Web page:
5. This is not expected behavior, especially in the absence of either a copy or a clone of the file. A snapshot link (FMPSL) may produce better results. Steven
  6. This is probably due to a VLA install configuration. What does the function Get(AccountName) return? It should return the Account Name, in this instance the Account Name from Active Directory. User Name is not part of the process. Steven
  7. Recommended reading about FileMaker Cloud: by Wim Decorte. Steven
  8. Please remember this is a 1.0 version. There is, I believe, a high likelihood that future versions will have added features and functionalities: Steven
  9. These may prove useful: Steven H. Blackwell
  10. Short video on FIleMaker Cloud: Steven
  11. FileMker, Inc. has released the 15.0v2 updater fro FileMaker Server.
  12. I am very excited about the advent today of FileMaker Cloud. It is an excellent addition to the overall FileMaker Platform. Even in Version 1.0 we can see major benefits and uses for FileMaker Cloud. Over time and in succeeding versions, I believe these will get even better. It is scalable, both up and down. It can meet rapidly changing needs for infrastructure to support FileMaker-based business management systems. It is secure. Your files are encrypted. And data in transit are also encrypted. This is important to preserve the Confidentiality, Integrity, Availability, and Resilience of your FileMaker business management systems. It is part of the FileMaker Platform. Users can connect to its hosted files with FileMaker Pro, FileMaker GO, and WebDirect™ clients. It requires minimal administrative attention once established. And while no system can ever be a fire-and-forget structure, FileMaker Cloud offers ease of management. Amazon Web Services handles the heavy lifting. FileMaker Cloud introduces the industry-standard oAuth2 process to the FileMaker Platform. That process allows new options for Identity and Access Management. In Version 1.0 that is confined to credentials for managing the newly revamped FileMaker Server Admin Console. This will work with an administrator’s regular Amazon Account. Such federated identity management support might possibly in the future allow developers to utilize other authentication platforms to validate user credentials. Then those other platforms could pass that validation to FileMaker Server and admit the user to specific files. And with correct file privileges to boot! I want to congratulate FileMaker, Inc. and its Engineering, SQA, and Product Management Teams on this initial foray into the Cloud. I look forward to future enhancements to FileMaker Cloud. Steven H. Blackwell
  13. Some familiar FileMaker faces in this video:
  14. It's a waste of money for features that a database server does not need to get the Macintosh Pro "trash can" machine. 16 GB of RAM is pretty minimal for most deployments, particularly if you are deploying WebDirect™ connectivity. How many files, how many users, etc. are you contemplating? Steven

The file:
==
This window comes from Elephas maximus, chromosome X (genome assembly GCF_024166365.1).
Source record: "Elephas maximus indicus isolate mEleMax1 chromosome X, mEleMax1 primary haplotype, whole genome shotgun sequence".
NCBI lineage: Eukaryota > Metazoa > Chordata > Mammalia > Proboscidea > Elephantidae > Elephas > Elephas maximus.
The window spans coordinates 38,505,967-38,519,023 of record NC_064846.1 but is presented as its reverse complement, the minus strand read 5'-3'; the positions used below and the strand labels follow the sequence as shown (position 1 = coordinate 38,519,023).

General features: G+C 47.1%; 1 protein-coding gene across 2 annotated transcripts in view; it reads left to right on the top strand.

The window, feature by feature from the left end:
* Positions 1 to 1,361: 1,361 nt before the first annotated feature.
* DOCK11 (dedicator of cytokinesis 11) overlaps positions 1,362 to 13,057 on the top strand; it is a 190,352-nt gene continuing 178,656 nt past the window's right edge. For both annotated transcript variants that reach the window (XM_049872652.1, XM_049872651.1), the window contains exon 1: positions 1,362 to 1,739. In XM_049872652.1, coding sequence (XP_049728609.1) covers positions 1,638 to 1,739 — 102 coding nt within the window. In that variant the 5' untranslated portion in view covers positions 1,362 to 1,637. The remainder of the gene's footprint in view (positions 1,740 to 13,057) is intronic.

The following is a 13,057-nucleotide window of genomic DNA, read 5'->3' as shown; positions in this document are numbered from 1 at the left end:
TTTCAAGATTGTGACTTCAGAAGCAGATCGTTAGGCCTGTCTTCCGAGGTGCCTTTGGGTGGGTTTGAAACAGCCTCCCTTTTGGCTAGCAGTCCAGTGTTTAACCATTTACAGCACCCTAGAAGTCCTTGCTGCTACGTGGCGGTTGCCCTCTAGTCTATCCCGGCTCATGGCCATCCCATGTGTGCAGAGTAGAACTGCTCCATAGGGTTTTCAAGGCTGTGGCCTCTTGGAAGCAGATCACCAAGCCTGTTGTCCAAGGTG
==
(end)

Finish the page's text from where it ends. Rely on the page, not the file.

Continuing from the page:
15. Protecting FileMaker Platform Business Solutions FileMaker Platform developers and FileMaker Server Administrators, as well as business data owners, need to take a variety of steps to protect the Confidentiality, Integrity, Availability, and Resilience (CIAR) of their FileMaker Platform Business Solutions. Threat Agents of many varieties seek to exploit vulnerabilities that might exist in those solutions to compromise them, to steal data, to alter data, or to destroy data. This FileMaker Security BLOG article will describe four key steps that developers and administrators can take to protect their files. Before listing those however, I want to describe an important caveat about such an approach to FileMaker platform security. Security is never a case of “One and Done.” It is not a check list of things to do to files, and then they are and will remain secure. Business circumstances change. We discover new vulnerabilities. Threat Agents perfect new attacks, some possibly exploiting so-called Zero Day vulnerabilities. Security is an on-going process in a constant state of flux. Maintaining security for business solutions requires constant monitoring and evaluation. All that said, however, here are four important considerations. All employ tools that the FileMaker platform already gives us to help protect our files. First. Use Granular Access Privileges. The FileMaker security schema allows for very specific privileges as well as for very broad ones. For best protection and control, set the privileges and permissions for each Privilege Set very carefully. For each business role, give the users in that role all the privileges they need for them to accomplish their business requirements. But do not give them any added privileges. This is called the Rule of Least Privileges, and it is fundamental to having correct security for your files. This process may take a bit of work, and it requires you to know and to understand what users are supposed to be doing—and not doing—in the file. To do this you also need to know what permissions are on and which are off by default in each Privilege Set. When a developer creates a new Privilege Set in a file, most privileges bits are off or at their most restrictive settings by default. This is a correct and is a consistent behavior with the Rule of Lest privileges. One of the things a developer wants to achieve in working with the security schema is to prevent an otherwise authorized user from escalating his or her privileges and gaining a level of access above the prescribed one. To that end, developers should most likely avoid in almost all situations the use of the two default subordinate level Privilege Sets: [Data Entry Only] and [Read-Only Access]. Both these contain privileges in excess of what their names suggest. If you plan to use them, carefully review the actual privileges they grant to see if those are consistent with your security model. Second. Invoke Encryption at Rest (EAR) on your files. This is a particularly important step; likewise, EAR offers particularly good protection, provided you use a strong encryption password. FileMaker Pro will tell you the strength of the password: Weak, Moderate, or Strong. If someone gains access to a copy of your files by any of several attack vectors, EAR prevents their forcing the file open or employing any of the so-called “password crackers” on them. Unauthorized possession of copies of files, including backup copies, is a particularly strong attack vector. It is also an attack vector that Threat Agents frequently employ. Third. Use File Access Protection to block manipulation of your files by other FileMaker Pro files you do not control. File Access Protection prevents unauthorized persons from pointing their files at yours and extracting, viewing, or manipulating information. An important part of effective file protection is understanding how external Application Program Interfaces (API’s) can access your FileMaker Pro business solutions and then how to control that access. This includes layout access, file metadata, and the business logic found in scripts. [You can read more about this topic here:’s-are-your-friends-right/] Some of these elements respond to fine-grain permission controls in the Privilege Set. Others do not; hence, developers should utilize File Access Protection. Additionally it can assist in preventing users who are otherwise authorized a particular level of permissions from escalating those permissions and privileges in the file. Escalation of privileges is a key vulnerability we must try to prevent in all instances. Fourth. Utilize Encryption in Transit to protect you data while they are in motion between FileMaker Server and a variety of FileMaker Platform clients such as WebDirect™, FileMaker GO, and FileMaker Pro. This is particularly important when users are accessing FileMaker Platform Business Solutions by public Wi-Fi networks such as those found in coffee shops, hotels, conference centers, malls, airports, and similar venues. For that matter it is also important when the only access is across a Local Area Network (LAN) behind a closed firewall. Just one single rogue wireless access point on that LAN can compromise it. Additionally anyone with access to the LAN could also intercept data in transit. Encryption in Transit also helps verify the identity of the FileMaker Server and helps prevent man-in-the-middle attacks where a Threat Agent could impersonate your FileMaker Server. I have described four FileMaker Platform security tools that developers and administrators can use to protect FileMaker Platform business solutions: Granular Access Privileges Encryption at Rest File Access Protection Encryption in Transit I have attached a schematic that can serve as a reminder about these features. Remember when using these, that security is dynamic and on-going. It is never a “One and Done” scenario. The FileMaker Platform provides these tools. A number of people have done a very considerable amount of work over the years to add these to the FileMaker Platform. I strongly recommend their use.